I’ve heard people complain about Ubisoft’s control problems, particularly with Red Steel. Well you can rest easy in knowing that they nailed it with “Blazing Angels.” Players are given the option of using 5 different control methods, including a remote-only style held like how you do in “Excitebike.” The four other styles use either the nunchuck as the “flight stick” or the remote. Now when using the remote for axis control (that’s for plane tilting, not the German forces) you do not hold it vertically like you would a real flight stick. Instead, the remote is held like how you do a regular remote. For this reason, I prefer using the nunchuck control, which feels more like a real flight stick and has the primary and secondary fire buttons mapped to the Z and C buttons (on the nunchuck) respectively. The plane responds instantly and accurately to every tilt and turn, no matter how slight or exaggerated the movement. In addition, the throttle is mapped to the analogue stick, which makes speed control just as easy as axis control. Wingman commands are issued with the directional pad on the remote, along with landing gear and view control (a cockpit view has been added since the Xbox and PC version). And speaking of other consoles, it is my opinion that the superior controls on the Wii make up for any graphical difference between the Wii and the PS3.
CONTROL SCORE: 5 out of 5 stars
With 20 missions, each which last a minimum of 15 minutes, there is a fair amount of content for the campaign. In addition, there is a ranking system for each mission and objectives are reviewed at the end of the mission, showing the player how he could obtain the “Ace” rank on any given level. It adds a replay value to the game and will require different attack strategies in order to complete the missions fast enough to obtain the best rank. Players can track their progress in that respect by reviewing their medals. Also, there are several other modes available once the player has completed the first mission. An arcade mode requires the player to fight a wave of enemies, an ace mode pits the player against an ace pilot flying the same plane, and a mini-mission mode lets the player play through 6 random mini-missions. Completing these bonus modes unlock additional content. For example, downing an enemy pilot in Ace Mode unlocks the “Ace Paintjob” for that particular aircraft. And speaking of aircraft, there are dozens of different planes to choose from, allowing a player to retry missions using different planes with better (or worse) features.
CONTENT SCORE: 4 out of 5 stars
This is where many of you probably skipped to. There was a rumor going around that Ubisoft would be including a 16-player online mode. Alas, the multiplayer is limited to only a two-player split screen mode. However, I did make a couple of interesting observations that I will discuss in a moment. The multiplayer mode itself has plenty of options: from dogfights, to bombing runs, time limits, respawn limits, point systems, the era of planes which appear, and more. As I mentioned, the framerate is very good in multiplayer mode, though there was a barely noticeable decrease on the London level. I can imagine the multiplayer mode will get plenty of use from people who enjoy trying different aerial maneuvers to waste their opponents and secure bragging rights.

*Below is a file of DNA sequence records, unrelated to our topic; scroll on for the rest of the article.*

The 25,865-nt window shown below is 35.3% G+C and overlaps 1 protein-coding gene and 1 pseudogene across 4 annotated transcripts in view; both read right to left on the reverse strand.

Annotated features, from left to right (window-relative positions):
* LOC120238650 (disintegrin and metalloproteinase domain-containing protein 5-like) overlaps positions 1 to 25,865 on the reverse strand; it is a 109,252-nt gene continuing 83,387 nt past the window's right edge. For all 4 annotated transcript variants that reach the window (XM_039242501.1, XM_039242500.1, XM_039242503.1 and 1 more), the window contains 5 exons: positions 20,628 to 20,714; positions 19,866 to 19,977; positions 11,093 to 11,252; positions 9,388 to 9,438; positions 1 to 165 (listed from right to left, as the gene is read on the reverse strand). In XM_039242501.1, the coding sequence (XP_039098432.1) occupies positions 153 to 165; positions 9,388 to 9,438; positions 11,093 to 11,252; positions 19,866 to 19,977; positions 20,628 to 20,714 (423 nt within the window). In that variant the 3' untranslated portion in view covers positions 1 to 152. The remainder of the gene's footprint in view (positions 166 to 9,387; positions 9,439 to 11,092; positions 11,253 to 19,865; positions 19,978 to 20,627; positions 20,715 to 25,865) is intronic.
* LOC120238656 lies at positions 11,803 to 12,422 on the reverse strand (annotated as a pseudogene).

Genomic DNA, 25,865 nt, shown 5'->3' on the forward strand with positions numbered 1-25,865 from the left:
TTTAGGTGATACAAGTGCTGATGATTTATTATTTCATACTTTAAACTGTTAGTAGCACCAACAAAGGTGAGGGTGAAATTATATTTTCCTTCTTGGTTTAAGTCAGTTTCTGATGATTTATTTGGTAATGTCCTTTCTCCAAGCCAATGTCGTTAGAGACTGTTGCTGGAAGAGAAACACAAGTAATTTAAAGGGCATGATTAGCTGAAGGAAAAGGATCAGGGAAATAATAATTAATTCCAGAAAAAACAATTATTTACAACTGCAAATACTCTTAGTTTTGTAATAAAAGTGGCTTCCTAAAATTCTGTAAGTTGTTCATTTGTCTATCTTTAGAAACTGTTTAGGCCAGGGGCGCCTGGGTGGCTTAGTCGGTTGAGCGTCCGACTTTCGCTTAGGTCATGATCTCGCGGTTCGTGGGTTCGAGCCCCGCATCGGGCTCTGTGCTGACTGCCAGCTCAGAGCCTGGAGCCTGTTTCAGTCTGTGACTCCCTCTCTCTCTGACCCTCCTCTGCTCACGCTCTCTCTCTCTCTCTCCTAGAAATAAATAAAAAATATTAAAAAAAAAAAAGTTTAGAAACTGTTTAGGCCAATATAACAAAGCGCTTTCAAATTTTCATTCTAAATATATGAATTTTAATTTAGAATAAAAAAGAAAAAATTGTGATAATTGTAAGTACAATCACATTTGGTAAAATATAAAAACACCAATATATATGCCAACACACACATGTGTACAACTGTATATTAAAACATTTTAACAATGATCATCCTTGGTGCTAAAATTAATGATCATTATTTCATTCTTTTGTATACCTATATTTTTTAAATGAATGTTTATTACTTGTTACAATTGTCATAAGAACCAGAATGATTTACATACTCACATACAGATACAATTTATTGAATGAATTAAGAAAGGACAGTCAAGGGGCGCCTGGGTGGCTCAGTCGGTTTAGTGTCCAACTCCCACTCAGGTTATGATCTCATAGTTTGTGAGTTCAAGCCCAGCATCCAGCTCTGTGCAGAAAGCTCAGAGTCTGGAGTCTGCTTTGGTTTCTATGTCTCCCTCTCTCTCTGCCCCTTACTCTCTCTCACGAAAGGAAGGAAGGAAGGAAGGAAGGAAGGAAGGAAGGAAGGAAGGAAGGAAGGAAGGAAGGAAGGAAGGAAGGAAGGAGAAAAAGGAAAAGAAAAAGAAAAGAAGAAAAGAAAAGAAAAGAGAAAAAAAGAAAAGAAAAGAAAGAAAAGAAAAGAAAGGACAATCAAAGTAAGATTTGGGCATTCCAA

Now for the interesting observations. The instruction book has a line in it that mentions “all offline modes.” However, there is only one multiplayer mode in the game, and it is just as “offline” as the single player campaign. In addition, with the exception of this line, there is no other mention of a multiplayer mode. The book does not even discuss the two-player split screen mode included in the game. This is either an oversight by the booklet writer, or because an online mode was intended, but never included, or both. Now some people have suggested that Ubisoft could release a patch later that unlocks the online mode later on when Nintendo is ready. Those people suggesting this have been mocked as being “wishful thinkers,” but perhaps they should not be mocked so quickly. I also noted something odd in the multiplayer screen. The control and sound options screens all default to having one option highlighted. This means that, for example, on the sound screen, one of the changeable options is already highlighted and you simple need to press left or right to change the option. However, with the multiplayer mode, none of the changeable options are highlighted. In fact, the title of the “GAME MODE,” which is “Split Screen” is typed as if it is an option, and it is highlighted. You have to press down to select one of the changeable options. Now what does this mean? Well, if it is true that an online mode exists but is not enabled yet, the way to access that would probably be through the multiplayer screen. And since the game defaults to highlighting the GAME MODE “Split Screen” it may be that the “mode” could be changed in the future to select “Online Play.” How’s that for “wishful thinking?”